Soils are home to billions of earthworms, nematodes, insects, fungi, bacteria and many other organisms.
Photo: ©Shutterstock/MEE KO DONG

Protecting ecologically valuable soils

Soil ecological values are often overlooked in nature conservation management and policy decisions. A new study demonstrates where efforts to protect them are needed most.

In October 2022, a team of international scientists published the first global estimate of hotspots for conserving soil ecological values. For plants and animals living above the soil, hotspots of biodiversity were identified decades ago. However, no such assessment was or could be made for soil ecological values until now.

The team of researchers from the German Centre for Integrative Biodiversity Research (iDiv), Leipzig University and Martin Luther University Halle-Wittenberg (MLU), both in Germany, and Spain’s Instituto de Recursos Naturales y Agrobiología de Sevilla (IRNAS) conducted an impressive global field survey including more than 10,000 observations of biodiversity (invertebrates, fungi, protists, bacteria and archaea) and of indicators for ecosystem services within 615 soil samples from all continents. 

They combined these observations to assess the three soil ecological dimensions of local species richness, biodiversity uniqueness and ecosystem services (like water regulation or carbon storage).

The results show that each of the three dimensions peaked in different regions of the planet. For instance, temperate ecosystems showed the highest local soil species richness, while biodiversity uniqueness peaked in arid ecosystems and the tropics. Unlike the two dimensions involving biodiversity, ecosystem services – the third dimension assessed – typically peaked in the colder high-latitudinal ecosystems.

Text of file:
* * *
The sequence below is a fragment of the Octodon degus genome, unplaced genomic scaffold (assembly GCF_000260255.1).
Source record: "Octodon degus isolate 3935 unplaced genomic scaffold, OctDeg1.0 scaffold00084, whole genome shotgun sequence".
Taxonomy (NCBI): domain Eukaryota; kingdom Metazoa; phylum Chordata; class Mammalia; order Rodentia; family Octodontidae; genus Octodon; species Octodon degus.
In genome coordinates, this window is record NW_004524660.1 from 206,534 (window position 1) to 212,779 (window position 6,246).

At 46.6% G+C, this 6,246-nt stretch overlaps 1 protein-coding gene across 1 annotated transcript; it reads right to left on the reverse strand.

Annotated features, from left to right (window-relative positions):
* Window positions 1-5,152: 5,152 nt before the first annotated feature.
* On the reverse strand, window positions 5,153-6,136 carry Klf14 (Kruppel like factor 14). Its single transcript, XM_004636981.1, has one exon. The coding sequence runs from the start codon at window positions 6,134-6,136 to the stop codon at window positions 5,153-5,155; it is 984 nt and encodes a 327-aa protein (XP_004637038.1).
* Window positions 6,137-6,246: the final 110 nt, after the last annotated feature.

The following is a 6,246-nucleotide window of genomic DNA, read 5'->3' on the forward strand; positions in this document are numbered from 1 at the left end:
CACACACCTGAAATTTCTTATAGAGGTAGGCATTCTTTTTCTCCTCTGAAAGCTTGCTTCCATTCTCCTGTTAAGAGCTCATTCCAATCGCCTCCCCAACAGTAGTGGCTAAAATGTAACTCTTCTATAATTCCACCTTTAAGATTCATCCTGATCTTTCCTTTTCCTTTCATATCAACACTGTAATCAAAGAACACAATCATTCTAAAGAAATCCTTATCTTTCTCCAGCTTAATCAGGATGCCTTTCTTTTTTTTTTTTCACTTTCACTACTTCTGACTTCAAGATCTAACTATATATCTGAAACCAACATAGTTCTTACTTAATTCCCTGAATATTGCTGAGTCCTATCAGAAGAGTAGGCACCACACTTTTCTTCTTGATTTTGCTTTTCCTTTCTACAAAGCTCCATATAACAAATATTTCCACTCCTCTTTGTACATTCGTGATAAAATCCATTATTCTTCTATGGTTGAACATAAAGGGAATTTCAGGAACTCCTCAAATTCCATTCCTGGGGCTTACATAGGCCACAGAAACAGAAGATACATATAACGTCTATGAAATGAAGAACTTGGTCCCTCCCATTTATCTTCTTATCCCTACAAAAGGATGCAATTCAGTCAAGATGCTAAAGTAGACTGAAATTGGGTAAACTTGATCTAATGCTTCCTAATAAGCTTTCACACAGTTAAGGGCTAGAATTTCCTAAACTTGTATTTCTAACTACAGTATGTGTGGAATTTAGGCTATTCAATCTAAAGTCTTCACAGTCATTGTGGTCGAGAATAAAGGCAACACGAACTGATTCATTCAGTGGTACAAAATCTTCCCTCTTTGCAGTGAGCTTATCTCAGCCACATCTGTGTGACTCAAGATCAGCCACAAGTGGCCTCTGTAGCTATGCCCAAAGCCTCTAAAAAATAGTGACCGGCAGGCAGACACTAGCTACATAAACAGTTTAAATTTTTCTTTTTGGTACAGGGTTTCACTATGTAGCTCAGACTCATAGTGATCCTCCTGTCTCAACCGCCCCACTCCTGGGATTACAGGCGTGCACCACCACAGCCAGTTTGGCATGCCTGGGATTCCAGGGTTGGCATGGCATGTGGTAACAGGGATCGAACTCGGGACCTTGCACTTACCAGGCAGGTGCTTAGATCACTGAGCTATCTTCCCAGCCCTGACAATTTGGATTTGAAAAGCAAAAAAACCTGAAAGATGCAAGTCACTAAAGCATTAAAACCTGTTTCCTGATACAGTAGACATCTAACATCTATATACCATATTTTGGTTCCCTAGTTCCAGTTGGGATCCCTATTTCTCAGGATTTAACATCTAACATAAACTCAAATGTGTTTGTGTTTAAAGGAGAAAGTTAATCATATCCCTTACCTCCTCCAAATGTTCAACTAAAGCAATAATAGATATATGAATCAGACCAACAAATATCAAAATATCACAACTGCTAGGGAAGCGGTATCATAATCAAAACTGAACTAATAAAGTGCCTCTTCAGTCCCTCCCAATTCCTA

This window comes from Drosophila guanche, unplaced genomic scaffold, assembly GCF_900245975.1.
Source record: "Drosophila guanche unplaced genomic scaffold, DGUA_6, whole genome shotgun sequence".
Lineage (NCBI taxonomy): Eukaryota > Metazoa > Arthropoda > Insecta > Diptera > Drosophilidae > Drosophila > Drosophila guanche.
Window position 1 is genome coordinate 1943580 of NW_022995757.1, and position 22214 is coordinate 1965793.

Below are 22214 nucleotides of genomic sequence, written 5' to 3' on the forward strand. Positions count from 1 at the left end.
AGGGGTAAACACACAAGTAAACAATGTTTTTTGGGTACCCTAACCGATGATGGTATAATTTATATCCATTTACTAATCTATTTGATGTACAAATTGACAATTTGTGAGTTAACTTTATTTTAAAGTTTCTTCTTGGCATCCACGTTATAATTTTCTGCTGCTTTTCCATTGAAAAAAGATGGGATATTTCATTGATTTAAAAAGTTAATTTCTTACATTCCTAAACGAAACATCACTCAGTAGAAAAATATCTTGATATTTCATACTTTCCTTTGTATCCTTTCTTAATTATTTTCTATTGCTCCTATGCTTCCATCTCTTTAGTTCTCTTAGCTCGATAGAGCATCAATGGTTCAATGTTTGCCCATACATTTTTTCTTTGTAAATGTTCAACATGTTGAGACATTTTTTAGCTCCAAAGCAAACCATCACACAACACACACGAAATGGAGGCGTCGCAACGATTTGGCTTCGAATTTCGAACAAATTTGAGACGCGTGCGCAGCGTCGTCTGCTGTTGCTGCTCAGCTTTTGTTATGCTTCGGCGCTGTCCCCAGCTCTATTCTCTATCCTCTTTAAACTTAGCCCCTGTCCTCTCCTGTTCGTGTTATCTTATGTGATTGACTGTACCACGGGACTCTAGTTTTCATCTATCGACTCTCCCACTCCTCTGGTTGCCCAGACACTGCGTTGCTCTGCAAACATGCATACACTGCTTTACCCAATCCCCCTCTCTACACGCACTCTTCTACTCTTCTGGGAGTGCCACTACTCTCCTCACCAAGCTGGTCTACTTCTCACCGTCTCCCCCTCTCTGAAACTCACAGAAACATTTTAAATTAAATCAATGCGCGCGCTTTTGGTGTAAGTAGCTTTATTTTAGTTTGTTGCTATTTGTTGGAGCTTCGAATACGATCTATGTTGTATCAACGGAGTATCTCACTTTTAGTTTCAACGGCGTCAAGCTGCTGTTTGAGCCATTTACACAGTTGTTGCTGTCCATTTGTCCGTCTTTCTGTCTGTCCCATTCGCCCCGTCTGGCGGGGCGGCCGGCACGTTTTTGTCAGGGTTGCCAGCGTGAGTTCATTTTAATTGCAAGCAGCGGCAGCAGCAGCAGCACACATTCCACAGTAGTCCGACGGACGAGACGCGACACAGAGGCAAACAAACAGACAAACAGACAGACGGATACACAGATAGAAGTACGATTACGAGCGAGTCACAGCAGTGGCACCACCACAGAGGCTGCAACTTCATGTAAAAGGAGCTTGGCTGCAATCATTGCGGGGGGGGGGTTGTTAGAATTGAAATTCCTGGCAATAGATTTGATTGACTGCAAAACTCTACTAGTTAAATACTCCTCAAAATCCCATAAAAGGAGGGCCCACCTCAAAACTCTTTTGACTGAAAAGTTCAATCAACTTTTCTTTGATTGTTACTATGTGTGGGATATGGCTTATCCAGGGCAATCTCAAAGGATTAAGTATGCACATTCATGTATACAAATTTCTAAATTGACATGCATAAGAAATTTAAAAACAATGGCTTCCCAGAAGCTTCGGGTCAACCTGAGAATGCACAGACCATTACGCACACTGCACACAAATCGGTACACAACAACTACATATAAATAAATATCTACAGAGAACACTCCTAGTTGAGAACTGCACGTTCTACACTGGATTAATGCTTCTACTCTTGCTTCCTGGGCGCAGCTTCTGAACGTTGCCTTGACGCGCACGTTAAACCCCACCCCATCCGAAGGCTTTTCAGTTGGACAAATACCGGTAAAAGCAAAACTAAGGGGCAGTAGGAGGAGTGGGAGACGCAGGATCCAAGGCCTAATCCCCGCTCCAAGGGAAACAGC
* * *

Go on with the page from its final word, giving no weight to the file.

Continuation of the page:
The contrasting spatial patterns found for the three different dimensions demonstrate how complicated it is to protect all three of them at once. Nevertheless, the researchers were able to identify ecosystem hotspots that should have the highest priority for soil nature conservation. These hotspots were located mainly in the tropics, North America, Northern Europe and Asia.

The researchers compared these priority hotspots to those areas that are already protected. They found that half of the hotspots identified are currently not under any form of nature conservation. Protected areas have been selected mostly for conserving plants, birds or mammals, not soil biodiversity, they explain.

(iDiv/ile)

Read more on the iDiv website

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